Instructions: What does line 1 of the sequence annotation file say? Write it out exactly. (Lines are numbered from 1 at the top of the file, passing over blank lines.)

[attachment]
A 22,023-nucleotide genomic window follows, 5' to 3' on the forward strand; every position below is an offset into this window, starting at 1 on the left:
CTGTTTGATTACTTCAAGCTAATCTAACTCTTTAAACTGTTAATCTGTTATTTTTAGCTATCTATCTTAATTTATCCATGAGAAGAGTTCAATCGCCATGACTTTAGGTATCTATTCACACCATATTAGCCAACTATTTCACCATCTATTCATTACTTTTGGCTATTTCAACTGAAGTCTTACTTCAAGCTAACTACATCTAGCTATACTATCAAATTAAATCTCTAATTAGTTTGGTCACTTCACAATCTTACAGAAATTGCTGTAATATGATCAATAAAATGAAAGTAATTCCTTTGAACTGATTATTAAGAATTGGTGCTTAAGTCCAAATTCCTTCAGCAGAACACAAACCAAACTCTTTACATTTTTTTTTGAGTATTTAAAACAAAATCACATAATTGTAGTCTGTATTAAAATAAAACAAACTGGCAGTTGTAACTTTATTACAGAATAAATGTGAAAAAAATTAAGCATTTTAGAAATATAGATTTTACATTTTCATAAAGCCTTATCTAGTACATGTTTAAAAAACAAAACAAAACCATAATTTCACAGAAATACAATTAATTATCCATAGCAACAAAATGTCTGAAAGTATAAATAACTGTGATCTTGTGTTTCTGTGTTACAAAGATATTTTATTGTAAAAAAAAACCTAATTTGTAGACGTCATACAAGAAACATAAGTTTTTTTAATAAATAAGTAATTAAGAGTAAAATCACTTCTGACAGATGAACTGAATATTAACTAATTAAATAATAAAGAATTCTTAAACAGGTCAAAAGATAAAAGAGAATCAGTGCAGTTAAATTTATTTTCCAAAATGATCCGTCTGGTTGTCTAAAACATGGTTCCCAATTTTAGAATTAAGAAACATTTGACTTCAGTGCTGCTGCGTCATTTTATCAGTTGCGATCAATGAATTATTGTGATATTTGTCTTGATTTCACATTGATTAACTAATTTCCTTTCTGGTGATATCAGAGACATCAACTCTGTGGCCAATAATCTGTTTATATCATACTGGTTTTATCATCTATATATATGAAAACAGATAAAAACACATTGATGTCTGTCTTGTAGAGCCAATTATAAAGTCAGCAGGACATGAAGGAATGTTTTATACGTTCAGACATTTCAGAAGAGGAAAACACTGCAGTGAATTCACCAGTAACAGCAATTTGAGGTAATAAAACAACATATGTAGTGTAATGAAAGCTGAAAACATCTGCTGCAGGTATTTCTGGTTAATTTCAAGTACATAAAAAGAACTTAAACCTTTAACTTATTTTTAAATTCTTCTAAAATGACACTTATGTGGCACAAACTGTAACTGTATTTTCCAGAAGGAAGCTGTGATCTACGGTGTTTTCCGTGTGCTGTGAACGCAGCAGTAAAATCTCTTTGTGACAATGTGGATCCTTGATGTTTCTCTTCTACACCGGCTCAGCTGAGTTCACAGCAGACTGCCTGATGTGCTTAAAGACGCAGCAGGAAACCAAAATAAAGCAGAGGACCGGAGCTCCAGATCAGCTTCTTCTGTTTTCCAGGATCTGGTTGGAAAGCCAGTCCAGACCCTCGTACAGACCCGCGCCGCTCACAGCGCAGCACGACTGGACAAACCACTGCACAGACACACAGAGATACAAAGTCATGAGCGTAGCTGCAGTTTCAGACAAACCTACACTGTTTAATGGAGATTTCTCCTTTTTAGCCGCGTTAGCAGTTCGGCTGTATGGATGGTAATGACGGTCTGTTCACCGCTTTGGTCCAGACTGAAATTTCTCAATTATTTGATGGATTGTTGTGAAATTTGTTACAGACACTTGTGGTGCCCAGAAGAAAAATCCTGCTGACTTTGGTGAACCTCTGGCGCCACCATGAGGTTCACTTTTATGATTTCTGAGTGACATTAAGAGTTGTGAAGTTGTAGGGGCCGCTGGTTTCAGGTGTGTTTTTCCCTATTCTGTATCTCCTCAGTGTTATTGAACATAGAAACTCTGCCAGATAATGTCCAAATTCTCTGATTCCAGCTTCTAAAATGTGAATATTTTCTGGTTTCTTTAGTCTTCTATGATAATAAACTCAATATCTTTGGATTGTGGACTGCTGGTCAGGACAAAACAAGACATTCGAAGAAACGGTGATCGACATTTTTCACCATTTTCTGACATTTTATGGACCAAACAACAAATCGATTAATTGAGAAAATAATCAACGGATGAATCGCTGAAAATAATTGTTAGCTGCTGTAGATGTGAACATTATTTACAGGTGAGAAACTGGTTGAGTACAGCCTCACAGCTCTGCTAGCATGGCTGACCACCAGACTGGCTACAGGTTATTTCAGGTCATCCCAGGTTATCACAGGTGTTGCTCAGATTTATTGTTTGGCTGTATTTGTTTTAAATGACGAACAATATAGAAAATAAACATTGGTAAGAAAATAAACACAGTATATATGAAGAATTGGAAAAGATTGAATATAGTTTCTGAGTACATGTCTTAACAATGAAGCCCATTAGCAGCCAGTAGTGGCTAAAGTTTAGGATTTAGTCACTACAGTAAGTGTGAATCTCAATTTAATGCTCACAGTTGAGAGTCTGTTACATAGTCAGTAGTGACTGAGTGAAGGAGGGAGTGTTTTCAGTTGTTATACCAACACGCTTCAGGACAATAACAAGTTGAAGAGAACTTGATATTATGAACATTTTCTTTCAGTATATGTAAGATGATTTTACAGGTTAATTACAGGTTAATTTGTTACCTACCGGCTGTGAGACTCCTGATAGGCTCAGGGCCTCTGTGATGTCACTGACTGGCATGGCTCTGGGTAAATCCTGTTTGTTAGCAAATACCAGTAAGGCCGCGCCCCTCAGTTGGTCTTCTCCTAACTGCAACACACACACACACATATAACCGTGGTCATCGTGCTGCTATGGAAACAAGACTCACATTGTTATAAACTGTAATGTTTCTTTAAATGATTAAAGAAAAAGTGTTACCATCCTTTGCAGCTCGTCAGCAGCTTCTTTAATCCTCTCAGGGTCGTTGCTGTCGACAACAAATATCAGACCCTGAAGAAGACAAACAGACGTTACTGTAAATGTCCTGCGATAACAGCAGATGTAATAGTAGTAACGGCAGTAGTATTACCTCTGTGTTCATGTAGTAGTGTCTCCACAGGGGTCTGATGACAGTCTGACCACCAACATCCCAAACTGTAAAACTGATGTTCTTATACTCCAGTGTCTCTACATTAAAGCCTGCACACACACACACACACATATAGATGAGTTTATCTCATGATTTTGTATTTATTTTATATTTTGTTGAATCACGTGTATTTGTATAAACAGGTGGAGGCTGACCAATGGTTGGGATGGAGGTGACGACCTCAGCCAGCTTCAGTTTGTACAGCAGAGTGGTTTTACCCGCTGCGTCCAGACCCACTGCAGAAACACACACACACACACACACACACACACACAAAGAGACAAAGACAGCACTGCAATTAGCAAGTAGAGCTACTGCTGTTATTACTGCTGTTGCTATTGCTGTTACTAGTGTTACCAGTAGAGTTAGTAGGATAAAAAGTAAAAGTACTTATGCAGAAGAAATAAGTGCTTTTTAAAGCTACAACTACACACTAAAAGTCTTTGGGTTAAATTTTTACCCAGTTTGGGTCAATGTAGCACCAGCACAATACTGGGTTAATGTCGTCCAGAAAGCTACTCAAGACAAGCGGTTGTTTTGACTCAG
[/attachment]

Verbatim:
A 22,023-nucleotide genomic window follows, 5' to 3' on the forward strand; every position below is an offset into this window, starting at 1 on the left: